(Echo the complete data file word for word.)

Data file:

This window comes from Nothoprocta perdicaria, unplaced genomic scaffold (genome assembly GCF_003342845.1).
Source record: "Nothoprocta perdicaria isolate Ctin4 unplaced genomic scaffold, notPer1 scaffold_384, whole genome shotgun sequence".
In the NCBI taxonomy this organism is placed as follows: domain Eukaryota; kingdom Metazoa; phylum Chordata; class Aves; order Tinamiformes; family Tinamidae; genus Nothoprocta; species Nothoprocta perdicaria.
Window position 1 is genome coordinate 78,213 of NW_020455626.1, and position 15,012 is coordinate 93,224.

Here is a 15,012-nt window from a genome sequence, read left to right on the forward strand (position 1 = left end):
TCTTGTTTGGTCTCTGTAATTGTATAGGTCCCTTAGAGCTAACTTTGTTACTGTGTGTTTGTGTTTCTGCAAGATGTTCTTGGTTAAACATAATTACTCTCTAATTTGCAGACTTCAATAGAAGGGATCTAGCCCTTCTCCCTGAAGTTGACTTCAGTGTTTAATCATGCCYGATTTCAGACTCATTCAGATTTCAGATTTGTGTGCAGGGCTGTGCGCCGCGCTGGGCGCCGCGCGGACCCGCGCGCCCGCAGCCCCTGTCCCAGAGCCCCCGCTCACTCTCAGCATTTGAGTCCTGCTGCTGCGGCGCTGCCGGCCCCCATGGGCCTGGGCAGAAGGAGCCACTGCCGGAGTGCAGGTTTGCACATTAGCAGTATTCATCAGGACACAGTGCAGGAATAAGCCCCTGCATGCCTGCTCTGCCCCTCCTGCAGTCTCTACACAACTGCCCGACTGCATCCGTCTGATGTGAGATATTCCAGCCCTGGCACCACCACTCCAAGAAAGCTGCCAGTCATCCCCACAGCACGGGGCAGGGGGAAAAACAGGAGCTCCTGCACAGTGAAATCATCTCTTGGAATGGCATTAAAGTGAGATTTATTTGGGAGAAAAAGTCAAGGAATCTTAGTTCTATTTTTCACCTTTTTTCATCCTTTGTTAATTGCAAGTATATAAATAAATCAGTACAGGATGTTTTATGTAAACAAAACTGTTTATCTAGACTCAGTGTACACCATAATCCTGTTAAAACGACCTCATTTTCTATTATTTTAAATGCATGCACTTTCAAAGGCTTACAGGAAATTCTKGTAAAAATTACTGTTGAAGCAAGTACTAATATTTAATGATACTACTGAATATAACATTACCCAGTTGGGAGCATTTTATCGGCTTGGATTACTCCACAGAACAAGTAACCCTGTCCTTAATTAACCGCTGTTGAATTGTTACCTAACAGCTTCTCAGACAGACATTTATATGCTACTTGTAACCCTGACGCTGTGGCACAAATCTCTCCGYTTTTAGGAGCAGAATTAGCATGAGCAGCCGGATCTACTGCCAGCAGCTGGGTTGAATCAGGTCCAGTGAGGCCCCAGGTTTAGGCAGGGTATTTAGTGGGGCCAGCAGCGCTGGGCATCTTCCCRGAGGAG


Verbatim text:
This window comes from Nothoprocta perdicaria, unplaced genomic scaffold (genome assembly GCF_003342845.1).
Source record: "Nothoprocta perdicaria isolate Ctin4 unplaced genomic scaffold, notPer1 scaffold_384, whole genome shotgun sequence".
In the NCBI taxonomy this organism is placed as follows: domain Eukaryota; kingdom Metazoa; phylum Chordata; class Aves; order Tinamiformes; family Tinamidae; genus Nothoprocta; species Nothoprocta perdicaria.
Window position 1 is genome coordinate 78,213 of NW_020455626.1, and position 15,012 is coordinate 93,224.

Here is a 15,012-nt window from a genome sequence, read left to right on the forward strand (position 1 = left end):
TCTTGTTTGGTCTCTGTAATTGTATAGGTCCCTTAGAGCTAACTTTGTTACTGTGTGTTTGTGTTTCTGCAAGATGTTCTTGGTTAAACATAATTACTCTCTAATTTGCAGACTTCAATAGAAGGGATCTAGCCCTTCTCCCTGAAGTTGACTTCAGTGTTTAATCATGCCYGATTTCAGACTCATTCAGATTTCAGATTTGTGTGCAGGGCTGTGCGCCGCGCTGGGCGCCGCGCGGACCCGCGCGCCCGCAGCCCCTGTCCCAGAGCCCCCGCTCACTCTCAGCATTTGAGTCCTGCTGCTGCGGCGCTGCCGGCCCCCATGGGCCTGGGCAGAAGGAGCCACTGCCGGAGTGCAGGTTTGCACATTAGCAGTATTCATCAGGACACAGTGCAGGAATAAGCCCCTGCATGCCTGCTCTGCCCCTCCTGCAGTCTCTACACAACTGCCCGACTGCATCCGTCTGATGTGAGATATTCCAGCCCTGGCACCACCACTCCAAGAAAGCTGCCAGTCATCCCCACAGCACGGGGCAGGGGGAAAAACAGGAGCTCCTGCACAGTGAAATCATCTCTTGGAATGGCATTAAAGTGAGATTTATTTGGGAGAAAAAGTCAAGGAATCTTAGTTCTATTTTTCACCTTTTTTCATCCTTTGTTAATTGCAAGTATATAAATAAATCAGTACAGGATGTTTTATGTAAACAAAACTGTTTATCTAGACTCAGTGTACACCATAATCCTGTTAAAACGACCTCATTTTCTATTATTTTAAATGCATGCACTTTCAAAGGCTTACAGGAAATTCTKGTAAAAATTACTGTTGAAGCAAGTACTAATATTTAATGATACTACTGAATATAACATTACCCAGTTGGGAGCATTTTATCGGCTTGGATTACTCCACAGAACAAGTAACCCTGTCCTTAATTAACCGCTGTTGAATTGTTACCTAACAGCTTCTCAGACAGACATTTATATGCTACTTGTAACCCTGACGCTGTGGCACAAATCTCTCCGYTTTTAGGAGCAGAATTAGCATGAGCAGCCGGATCTACTGCCAGCAGCTGGGTTGAATCAGGTCCAGTGAGGCCCCAGGTTTAGGCAGGGTATTTAGTGGGGCCAGCAGCGCTGGGCATCTTCCCRGAGGAG